The Adventures of Tintin is a comic book series started back in 1929. My nine-year-old son loves it. I enjoy reading it along with him because the hero of the series, a young Belgian reporter named Tintin, often finds himself in interesting historical settings and exotic places. (My favorite story is “The Blue Lotus,” which takes place during Japan’s occupation of China in the 1930s.)
In one of these adventures, Tintin discovers oil on old American Indian lands. In a series of panels, a little construction boom transforms a wilderness into a busy city in a matter of hours. It’s funny, but it also makes a point: After you discover oil, there is a whole lot that comes after that. The infrastructure of the oil business, you might say. I was thinking of Tintin after reading more about Brazil’s big oil discoveries.
You’ve probably heard about Brazil’s Tupi and Carioca, which may be the two biggest oil fields discovered in the last 30 years.
The Tupi field may hold 8 billion barrels of oil. If true, only the 15 billion-barrel Kashagan field in Kazakhstan, discovered in 2000, is larger. Tupi, though, may be small potatoes next to Carioca. This latter field may hold 33 billion barrels of oil. Again, if true, Carioca would be the third biggest oil discovery in history, behind only the mammoth Ghawar in Saudi Arabia and the Burgan in Kuwait. Brazil has another field it is assessing now, called Jupiter, which could be of the same scale as Tupi.
What makes these discoveries particularly remarkable, in addition to their size, is where they are. They lie underwater, hundreds of miles off the coast of Brazil. Call it “blue water energy.”
Tupi’s oil, for instance, is 7,000 feet underwater and beneath another 7,000 feet of rock, sand and salt. It costs about $240 million just to drill the well there, which is like paying a big cover charge to hear a band you may or may not be happy with. Who knows how many more hundreds of millions it could take to get the oil out and to market?
One thing is for sure. Petrobras, the Brazilian oil company that discovered the oil, will spend a lot of money trying. Already, Petrobras has plans to spend more than $20 billion for marine support vessels and offshore drilling equipment. Those are big numbers, especially when you consider how tight the market already is for these things — not to mention the shortage of men and material to make more.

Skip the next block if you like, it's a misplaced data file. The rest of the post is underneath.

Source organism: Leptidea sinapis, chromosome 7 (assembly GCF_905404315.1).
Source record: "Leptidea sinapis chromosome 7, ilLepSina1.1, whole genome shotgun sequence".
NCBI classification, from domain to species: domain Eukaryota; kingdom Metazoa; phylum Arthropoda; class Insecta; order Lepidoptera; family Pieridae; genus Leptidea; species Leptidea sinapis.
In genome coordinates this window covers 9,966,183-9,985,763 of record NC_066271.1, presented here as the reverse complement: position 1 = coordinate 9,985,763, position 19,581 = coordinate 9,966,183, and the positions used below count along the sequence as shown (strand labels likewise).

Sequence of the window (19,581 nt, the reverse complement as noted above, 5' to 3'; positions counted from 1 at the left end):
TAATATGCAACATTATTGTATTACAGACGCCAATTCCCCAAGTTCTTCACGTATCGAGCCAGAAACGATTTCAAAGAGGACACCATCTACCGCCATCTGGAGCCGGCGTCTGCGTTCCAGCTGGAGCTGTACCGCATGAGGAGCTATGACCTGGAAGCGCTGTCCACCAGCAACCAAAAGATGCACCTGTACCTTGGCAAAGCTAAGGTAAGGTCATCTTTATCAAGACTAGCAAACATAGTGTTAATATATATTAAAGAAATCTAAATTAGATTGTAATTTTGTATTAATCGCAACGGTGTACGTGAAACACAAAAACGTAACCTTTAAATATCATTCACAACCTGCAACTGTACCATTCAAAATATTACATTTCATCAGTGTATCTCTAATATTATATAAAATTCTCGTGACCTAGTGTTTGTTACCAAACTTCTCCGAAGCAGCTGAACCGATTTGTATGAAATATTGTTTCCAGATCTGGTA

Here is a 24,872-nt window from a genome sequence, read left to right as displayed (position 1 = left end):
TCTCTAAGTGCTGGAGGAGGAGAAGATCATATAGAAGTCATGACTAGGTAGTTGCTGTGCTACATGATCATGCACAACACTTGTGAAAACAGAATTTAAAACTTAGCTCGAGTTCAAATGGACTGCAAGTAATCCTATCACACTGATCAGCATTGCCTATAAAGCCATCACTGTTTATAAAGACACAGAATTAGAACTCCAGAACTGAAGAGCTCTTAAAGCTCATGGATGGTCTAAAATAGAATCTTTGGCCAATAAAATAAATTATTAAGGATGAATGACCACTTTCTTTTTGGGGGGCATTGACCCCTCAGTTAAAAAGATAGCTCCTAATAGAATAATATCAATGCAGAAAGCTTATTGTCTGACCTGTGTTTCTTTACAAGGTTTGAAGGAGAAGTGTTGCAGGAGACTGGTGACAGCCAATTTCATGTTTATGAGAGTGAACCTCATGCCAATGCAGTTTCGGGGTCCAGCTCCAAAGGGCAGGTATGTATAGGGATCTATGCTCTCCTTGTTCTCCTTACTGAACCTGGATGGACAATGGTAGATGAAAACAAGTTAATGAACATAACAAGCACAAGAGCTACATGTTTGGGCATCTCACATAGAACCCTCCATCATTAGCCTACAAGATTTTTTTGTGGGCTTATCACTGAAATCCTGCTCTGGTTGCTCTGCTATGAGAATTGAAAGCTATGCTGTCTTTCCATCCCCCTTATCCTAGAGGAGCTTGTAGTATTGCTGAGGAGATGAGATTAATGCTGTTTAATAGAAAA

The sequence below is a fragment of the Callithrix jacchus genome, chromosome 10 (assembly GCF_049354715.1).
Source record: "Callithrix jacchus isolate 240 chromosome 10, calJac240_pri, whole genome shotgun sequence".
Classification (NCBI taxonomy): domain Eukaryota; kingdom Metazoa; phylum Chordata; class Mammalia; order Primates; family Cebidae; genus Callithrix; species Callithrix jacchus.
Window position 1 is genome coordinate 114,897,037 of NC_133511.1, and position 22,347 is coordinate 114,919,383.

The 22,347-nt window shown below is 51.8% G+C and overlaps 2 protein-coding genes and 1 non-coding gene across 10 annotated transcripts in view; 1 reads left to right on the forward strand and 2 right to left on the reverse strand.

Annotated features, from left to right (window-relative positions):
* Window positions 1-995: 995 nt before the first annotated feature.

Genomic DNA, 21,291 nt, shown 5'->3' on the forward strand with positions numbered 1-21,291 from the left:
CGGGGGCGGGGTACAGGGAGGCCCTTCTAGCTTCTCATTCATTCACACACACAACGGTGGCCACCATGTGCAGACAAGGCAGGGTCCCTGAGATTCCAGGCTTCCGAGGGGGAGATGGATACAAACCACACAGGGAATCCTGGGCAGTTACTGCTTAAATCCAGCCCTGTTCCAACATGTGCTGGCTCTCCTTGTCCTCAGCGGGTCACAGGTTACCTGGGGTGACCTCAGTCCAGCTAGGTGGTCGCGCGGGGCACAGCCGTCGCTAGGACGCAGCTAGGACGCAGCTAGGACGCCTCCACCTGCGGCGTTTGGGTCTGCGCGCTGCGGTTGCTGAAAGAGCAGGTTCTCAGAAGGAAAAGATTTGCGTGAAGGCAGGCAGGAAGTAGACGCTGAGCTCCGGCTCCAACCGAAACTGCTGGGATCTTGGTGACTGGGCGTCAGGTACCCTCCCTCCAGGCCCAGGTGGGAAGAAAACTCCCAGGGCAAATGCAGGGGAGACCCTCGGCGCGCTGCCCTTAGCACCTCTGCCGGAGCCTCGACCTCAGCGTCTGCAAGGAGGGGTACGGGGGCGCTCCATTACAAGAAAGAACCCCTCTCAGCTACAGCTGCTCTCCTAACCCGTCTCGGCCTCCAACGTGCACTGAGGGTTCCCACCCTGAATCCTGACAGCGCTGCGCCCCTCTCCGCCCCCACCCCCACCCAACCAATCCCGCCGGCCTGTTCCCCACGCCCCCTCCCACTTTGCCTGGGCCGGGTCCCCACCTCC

For perspective, consider that Petrobras has already leased nearly 80% of the world’s deep-water drilling vessels. It will certainly try to lock up more rigs and vessels. But so is the whole industry, which is why drilling companies are making money hand over fist like rose sellers on Valentine’s Day.
It’s not just in Brazilian waters that big prizes lurk. There are meaningful discoveries of oil and gas in the South China Sea, off the west coast of Africa and even in the waters off Trinidad and in many more wet places. Soon we could be poking around for oil beneath the Arctic seabed.
We’ll need lots of subsea wells and platforms and other goodies to put out there in those watery plains. Just consider the pipelines alone. We’ll need miles and miles of offshore pipelines to bring the oil to market. See the next chart, which shows the miles of pipeline needed by region:
According to Quest Offshore, between 2007-2011, the industry will have laid down 35,000 miles of pipeline. That’s a lot of steel. And a lot of pipelay barges to do the work. And crews. It’s a demand that should continue for years to come, even if the oil price comes down.
That’s only part of the story, though. Here’s the other: the existing miles of pipelines that are getting old. I’ve often talked about the creaky infrastructure surrounding everything from roads and bridges to water and power supply. Matt Simmons, the oft-quoted energy analyst, likes to say, “Rust never sleeps.”
The problem is particularly acute in seawater. It’s more troublesome because you can’t see it. Such infrastructure requires a lot of maintenance, which is not cheap. On the heels of two decades of low oil prices, much of the industry deferred a lot of maintenance. This problem extends beyond just the offshore oil and gas business.
The whole oil and gas infrastructure is a “vast spider web of steel.” There are over 335,000 miles of pipelines in the U.S. alone.
It’s a massive opportunity. The offshore boom, and Brazil’s offshore scores, only adds to the urgency of it all.
If Herge, the artist behind the Tintin series, were alive today, he wouldn’t be surprised to see the rush of infrastructure that follows big oil discoveries. Some things never change. He probably would be surprised, though, to hear about oil fields deep under the world’s big blue seas.
August 8, 2008
P.S.: The mining industry is always an interesting investment area. There can be a lot of reward in choosing the right mining stock to own, but there is also a lot of risk. The operating costs are sky-high, and you’re not always sure you can get a good return on your investment. But there is a way that you can tap into all the profits of mining without having to incur any of the expense that the miners themselves go through. It’s called the Chaffee Royalty Program, and it’s open to new investors for a short time.